Thursday, August 10, 2006 · Last updated 10:32 a.m. PT
Seized assets an obstacle to Cuba trade
By LAUREN VILLAGRAN
AP BUSINESS WRITER
NEW YORK — While the U.S. eyes Fidel Castro’s next move, scores of
companies and thousands of people whose possessions were confiscated by
Cuba after the 1959 revolution are waiting to negotiate payback for
their expropriated assets.
The Foreign Claims Settlement Commission certified 5,911 claims against
Cuba totaling about $1.85 billion in 1972, when the U.S. Justice
Department’s program expired. With interest, they could be worth some $7
billion today. About 30 U.S. companies hold 57 percent of the claims’
Under the program, the U.S. can negotiate for a payment on behalf of the
claimants. But four decades after the claims were first registered,
negotiations have never opened.
“The claims were so large, and the hostility so great, that there has
never really been an attempt to resolve the claims,” said Robert Muse, a
Washington-based attorney who represents two companies with large claims
against Cuba, which he declined to name.
Many of the claims have changed hands numerous times over the years, as
companies were bought and sold. Among the original list: Cuban Electric
Co.; Standard Oil Co. and Texaco Co., which now belong respectively to
Exxon Mobil Corp. and Chevron Corp.; and International Telephone &
Telegraph Corp., which is now owned by Starwood Hotels & Resorts
Starwood recently filed its own property-seizure claim against Cuba
after the settlement commission opened a second window of opportunity
for claims on properties confiscated after May 1967. The company charges
that Cuba nationalized land worth $61.2 million including interest,
according to the claim.
Resolving the claims would likely require a monumental shift in policy
by both nations. Cuba would have to decide it wants the embargo to end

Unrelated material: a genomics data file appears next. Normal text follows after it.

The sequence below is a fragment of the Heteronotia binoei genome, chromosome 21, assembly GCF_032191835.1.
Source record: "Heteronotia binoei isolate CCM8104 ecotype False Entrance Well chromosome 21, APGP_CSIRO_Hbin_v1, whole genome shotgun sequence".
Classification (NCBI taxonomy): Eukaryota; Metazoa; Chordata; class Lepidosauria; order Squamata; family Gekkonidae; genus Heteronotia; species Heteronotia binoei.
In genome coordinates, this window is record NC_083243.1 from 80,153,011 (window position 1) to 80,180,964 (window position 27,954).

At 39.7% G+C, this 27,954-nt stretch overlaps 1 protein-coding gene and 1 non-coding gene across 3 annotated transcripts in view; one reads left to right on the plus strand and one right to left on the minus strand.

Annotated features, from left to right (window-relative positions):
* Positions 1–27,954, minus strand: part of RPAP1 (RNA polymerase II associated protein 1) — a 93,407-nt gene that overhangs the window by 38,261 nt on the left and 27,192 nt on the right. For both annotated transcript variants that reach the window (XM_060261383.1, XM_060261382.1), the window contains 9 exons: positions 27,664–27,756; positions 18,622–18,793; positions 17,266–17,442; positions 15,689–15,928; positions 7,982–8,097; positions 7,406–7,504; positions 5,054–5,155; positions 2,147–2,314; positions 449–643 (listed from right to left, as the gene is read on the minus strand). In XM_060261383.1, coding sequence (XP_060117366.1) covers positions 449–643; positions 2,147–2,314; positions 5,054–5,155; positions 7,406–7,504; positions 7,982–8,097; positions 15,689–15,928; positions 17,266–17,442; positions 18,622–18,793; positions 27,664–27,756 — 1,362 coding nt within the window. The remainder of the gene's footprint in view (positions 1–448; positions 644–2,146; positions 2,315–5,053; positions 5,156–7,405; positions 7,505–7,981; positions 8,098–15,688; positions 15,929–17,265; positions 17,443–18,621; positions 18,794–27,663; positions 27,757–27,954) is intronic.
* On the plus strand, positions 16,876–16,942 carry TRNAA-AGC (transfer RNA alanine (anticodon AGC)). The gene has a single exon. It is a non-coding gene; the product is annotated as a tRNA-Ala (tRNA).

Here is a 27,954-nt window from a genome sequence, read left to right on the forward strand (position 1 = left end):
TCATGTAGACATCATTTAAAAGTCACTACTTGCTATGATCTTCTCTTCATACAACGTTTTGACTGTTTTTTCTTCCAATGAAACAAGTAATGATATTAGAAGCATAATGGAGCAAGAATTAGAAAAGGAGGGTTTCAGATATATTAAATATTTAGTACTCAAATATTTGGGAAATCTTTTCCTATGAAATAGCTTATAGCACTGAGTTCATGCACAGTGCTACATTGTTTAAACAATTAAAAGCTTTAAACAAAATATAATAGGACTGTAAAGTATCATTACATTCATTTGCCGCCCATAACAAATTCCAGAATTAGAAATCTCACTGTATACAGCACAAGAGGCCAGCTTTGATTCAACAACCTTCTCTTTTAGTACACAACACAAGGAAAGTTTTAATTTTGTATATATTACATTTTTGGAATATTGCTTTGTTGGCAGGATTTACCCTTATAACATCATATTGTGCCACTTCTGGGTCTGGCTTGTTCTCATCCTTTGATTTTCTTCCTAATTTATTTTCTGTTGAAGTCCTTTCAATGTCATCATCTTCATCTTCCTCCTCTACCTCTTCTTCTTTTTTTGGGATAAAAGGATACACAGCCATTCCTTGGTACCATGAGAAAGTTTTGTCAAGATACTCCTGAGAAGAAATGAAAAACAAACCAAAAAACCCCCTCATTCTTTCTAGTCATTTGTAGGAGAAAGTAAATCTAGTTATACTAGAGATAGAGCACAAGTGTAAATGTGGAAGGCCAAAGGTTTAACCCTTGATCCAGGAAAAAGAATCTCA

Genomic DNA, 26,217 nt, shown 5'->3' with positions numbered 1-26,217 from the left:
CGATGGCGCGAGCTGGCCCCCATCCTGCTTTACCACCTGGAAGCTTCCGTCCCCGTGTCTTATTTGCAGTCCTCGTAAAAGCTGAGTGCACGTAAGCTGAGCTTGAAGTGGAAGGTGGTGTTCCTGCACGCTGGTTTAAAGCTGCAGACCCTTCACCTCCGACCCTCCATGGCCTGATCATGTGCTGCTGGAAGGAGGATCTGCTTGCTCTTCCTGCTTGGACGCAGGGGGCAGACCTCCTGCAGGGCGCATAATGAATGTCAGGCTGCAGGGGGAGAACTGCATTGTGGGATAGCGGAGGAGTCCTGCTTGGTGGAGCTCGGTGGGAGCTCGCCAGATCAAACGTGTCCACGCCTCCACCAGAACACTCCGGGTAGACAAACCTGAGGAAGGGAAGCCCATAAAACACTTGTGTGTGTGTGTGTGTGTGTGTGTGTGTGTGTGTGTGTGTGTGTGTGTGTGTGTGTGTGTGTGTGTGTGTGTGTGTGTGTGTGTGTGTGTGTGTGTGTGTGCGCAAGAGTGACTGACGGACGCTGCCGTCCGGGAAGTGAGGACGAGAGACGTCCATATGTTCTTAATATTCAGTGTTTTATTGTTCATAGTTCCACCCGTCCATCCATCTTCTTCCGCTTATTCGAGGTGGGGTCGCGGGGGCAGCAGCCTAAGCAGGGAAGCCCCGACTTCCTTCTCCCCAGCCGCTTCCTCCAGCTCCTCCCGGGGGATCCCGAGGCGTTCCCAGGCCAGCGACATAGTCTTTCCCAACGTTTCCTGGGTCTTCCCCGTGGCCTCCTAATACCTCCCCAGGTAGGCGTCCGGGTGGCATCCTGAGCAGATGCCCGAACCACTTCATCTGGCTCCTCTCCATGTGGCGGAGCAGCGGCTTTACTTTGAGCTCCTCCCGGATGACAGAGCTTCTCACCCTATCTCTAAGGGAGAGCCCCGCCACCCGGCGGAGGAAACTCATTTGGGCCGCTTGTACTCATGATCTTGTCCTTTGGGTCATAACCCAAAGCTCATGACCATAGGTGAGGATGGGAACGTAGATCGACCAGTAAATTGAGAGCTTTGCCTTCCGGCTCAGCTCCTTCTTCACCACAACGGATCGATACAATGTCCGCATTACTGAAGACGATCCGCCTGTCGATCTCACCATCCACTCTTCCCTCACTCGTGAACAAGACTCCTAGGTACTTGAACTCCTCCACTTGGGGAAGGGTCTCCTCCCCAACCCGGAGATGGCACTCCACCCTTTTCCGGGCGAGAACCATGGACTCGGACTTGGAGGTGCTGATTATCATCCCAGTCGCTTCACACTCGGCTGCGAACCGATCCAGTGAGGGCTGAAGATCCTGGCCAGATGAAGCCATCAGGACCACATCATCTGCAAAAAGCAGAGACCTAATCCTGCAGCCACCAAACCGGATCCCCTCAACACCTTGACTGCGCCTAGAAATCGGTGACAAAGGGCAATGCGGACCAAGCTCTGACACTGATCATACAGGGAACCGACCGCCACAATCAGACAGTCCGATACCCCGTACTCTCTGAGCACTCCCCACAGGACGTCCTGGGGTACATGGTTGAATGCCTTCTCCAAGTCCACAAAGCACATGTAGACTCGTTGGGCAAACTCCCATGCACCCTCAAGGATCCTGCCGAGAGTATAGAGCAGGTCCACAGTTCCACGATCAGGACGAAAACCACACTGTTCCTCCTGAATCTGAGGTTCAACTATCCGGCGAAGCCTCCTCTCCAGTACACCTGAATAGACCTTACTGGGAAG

and the U.S. would have to want a new relationship with Cuba, Muse said.
Jorge Pinon, a senior researcher with the University of Miami’s
Institute for Cuban and Cuban-American Studies and a former oil company
executive, said he believes some companies may not pursue outstanding
claims when the time comes.
Standard Oil and Texaco, for example, had refineries in Cuba that were
nationalized in 1960. Today those assets – which are in bad shape and
carry potential environmental liabilities – “are basically worth zero,”
Exxon Mobil and Chevron, “won’t jeopardize their long-term profitability
outlook to get into a long, dragged-out court fight,” Pinon said.
In a statement, Chevron spokesman Kent Robertson said about its property
claim: “We believe it to be enforceable if and when there is a change in
the Cuban government.”
Cuba has in the past settled property claims with countries including
Switzerland, Canada and the U.K., Muse said. But those were not nearly
the magnitude of U.S. claims.
Philip Peters, vice president of the Lexington Institute, an Arlington,
Va.-based think tank that defends free trade, cautions against property
claims becoming a central issue in U.S.-Cuba relations.
“People deserve to be compensated,” he said. “But if the U.S. makes this
the top issue, it means we run the risk of strangling progress and
putting a huge burden on the Cuban government’s budget at time when most
would want the government to move forward.”